Trust in the workplace is a lot like oxygen. You don’t notice it until it’s gone. And then that’s all you notice. One of the challenges of trust is that people understand it with different metaphors.
Some people see it as a blank slate. They are willing to extend trust to others unconditionally. Trust is lost only after behaviors compromise it, yet it can be extended again. Turns out this is a quality leaders with high emotional intelligence have in common. They use their ability to trust to foster trust between others.
Other people see trust as a bank account. In order to draw on it, you need to build trust slowly over time. These folks usually wait for others to make a deposit before they are able to. The challenge occurs when no one is willing to trust first.
And then there are metaphors that speak to levels of trust. Imagine how many times a day you put your trust in drivers across a yellow traffic line not to swerve into your oncoming car. But would you trust the same motorists with the keys to your house? My guess is that most of us would laugh at the absurdity of trusting so many unknown drivers (a.k.a. strangers) with something so personal and precious.
Maybe a few of us would be the first to extend our radius of trust out to other travelers. We saw more of that roadway trust in the U.S. during the 1960s-80s when hitchhiking seemed a viable alternative to owning a car. But not so much today. Or does my age limit this metaphor for me now?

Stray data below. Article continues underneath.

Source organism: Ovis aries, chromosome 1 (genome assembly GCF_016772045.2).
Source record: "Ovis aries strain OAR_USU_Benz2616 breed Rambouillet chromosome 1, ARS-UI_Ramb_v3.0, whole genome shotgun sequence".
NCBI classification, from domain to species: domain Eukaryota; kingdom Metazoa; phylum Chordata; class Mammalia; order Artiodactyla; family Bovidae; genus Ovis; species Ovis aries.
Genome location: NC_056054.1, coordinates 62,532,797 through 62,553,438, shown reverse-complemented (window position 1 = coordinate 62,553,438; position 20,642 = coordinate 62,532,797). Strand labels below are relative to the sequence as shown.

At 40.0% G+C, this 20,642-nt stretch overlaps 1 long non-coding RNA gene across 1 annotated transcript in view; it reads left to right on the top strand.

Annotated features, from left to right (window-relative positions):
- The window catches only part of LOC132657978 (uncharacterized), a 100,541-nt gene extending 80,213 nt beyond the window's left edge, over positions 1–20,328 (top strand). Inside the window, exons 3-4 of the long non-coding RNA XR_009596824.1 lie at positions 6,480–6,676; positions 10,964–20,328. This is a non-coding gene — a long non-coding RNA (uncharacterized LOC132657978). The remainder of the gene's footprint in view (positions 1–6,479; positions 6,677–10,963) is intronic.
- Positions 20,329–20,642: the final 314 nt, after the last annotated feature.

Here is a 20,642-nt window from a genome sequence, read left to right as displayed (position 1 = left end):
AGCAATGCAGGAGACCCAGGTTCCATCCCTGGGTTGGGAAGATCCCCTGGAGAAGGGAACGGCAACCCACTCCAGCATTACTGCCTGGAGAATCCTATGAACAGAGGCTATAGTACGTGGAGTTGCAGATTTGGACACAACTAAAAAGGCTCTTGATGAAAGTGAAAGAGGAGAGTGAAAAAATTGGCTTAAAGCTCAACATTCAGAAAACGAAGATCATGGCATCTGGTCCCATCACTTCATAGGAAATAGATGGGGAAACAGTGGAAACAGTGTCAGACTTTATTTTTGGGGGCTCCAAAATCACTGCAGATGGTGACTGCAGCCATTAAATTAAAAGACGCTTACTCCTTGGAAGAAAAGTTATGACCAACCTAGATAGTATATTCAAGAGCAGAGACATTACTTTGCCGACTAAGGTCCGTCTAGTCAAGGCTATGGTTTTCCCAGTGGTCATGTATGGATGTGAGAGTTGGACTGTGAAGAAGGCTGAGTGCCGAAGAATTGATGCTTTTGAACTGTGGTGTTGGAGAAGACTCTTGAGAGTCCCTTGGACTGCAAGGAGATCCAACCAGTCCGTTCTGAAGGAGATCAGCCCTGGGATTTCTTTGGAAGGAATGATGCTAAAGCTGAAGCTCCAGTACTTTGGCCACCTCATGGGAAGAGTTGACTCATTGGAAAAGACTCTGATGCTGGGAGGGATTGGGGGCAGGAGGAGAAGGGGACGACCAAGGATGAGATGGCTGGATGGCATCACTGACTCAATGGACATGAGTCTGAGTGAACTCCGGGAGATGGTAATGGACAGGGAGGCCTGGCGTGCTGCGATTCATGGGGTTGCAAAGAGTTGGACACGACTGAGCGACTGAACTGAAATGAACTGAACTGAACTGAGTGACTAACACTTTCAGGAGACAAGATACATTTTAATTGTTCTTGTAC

That connection between trust and our behaviors touches on a deep challenge of trust: fear. It is our fear of being unsafe, of being hurt (emotionally and perhaps physically), of feeling shame for putting trust in others who might not deserve it—that causes us to hold back our trust. (I love that we talk about holding trust, as if it has physicality like you or me.)
I watched the short video I trust you. Do you trust me? Hug me recently and began thinking about the metaphors we use to speak of this instinctive bond we create or destroy with each other, and the impact that has on our level of safety, compassion, comradery, happiness, and results we achieve with others.
I admire how this video provokes a realization about the oddness and daring to trust complete strangers. And yet how delightfully human if we manage our fear of others.
What might be possible to attain at work, at home, if our metaphor for trust becomes a hug? And if the physicality of this metaphor pushes against you uncomfortably, what might we achieve through verbal hugging?